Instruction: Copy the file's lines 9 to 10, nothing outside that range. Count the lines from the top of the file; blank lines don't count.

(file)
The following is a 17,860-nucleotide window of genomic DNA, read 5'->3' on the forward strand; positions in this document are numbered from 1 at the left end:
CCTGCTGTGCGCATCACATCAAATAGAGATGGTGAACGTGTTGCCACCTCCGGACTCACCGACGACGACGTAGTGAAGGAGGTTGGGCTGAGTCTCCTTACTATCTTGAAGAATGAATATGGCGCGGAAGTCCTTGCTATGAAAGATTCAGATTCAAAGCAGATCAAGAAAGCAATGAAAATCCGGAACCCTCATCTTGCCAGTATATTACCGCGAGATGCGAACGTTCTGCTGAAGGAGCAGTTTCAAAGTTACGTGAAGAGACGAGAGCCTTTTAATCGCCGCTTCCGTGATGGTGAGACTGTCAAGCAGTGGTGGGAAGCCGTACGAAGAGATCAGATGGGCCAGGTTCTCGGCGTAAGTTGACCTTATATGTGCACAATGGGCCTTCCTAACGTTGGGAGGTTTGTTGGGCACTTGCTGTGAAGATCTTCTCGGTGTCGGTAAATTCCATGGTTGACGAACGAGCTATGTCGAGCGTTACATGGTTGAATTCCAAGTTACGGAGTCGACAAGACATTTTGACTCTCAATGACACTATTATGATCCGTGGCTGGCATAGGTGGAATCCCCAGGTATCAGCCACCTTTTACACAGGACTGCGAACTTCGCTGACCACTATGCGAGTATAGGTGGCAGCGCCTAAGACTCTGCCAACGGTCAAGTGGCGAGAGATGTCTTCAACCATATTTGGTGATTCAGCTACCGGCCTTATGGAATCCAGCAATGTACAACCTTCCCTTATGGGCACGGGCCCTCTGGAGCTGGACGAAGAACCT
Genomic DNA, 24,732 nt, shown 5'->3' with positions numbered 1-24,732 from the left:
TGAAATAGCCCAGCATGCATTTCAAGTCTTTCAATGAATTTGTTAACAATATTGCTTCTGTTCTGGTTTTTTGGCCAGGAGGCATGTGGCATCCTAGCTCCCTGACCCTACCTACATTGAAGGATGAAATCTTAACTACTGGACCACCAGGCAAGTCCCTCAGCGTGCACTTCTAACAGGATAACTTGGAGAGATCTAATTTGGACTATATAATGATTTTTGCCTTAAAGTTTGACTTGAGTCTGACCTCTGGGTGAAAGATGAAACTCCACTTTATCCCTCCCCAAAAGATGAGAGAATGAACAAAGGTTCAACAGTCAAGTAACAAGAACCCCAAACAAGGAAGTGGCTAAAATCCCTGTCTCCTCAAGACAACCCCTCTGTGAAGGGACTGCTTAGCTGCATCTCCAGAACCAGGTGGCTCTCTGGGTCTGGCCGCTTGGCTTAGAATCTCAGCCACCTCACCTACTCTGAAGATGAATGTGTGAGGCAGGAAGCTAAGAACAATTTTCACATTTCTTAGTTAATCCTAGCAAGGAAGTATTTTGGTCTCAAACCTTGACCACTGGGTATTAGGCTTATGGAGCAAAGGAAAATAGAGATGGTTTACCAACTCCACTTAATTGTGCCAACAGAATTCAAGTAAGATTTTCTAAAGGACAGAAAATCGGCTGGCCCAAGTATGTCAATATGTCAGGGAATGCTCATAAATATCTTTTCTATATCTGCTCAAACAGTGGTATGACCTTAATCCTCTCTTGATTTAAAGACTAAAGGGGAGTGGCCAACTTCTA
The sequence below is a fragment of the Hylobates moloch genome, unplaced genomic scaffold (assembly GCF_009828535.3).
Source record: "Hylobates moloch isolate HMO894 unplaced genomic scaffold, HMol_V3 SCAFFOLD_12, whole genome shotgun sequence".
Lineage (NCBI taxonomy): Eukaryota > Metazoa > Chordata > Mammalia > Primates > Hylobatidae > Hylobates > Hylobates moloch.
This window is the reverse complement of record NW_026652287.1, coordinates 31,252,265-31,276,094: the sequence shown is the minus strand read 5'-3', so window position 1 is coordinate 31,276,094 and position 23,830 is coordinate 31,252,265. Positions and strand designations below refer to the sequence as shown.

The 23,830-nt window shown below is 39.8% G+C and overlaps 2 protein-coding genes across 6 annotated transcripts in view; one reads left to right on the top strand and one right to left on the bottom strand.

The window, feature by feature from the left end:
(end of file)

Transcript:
The 23,830-nt window shown below is 39.8% G+C and overlaps 2 protein-coding genes across 6 annotated transcripts in view; one reads left to right on the top strand and one right to left on the bottom strand.

The window, feature by feature from the left end: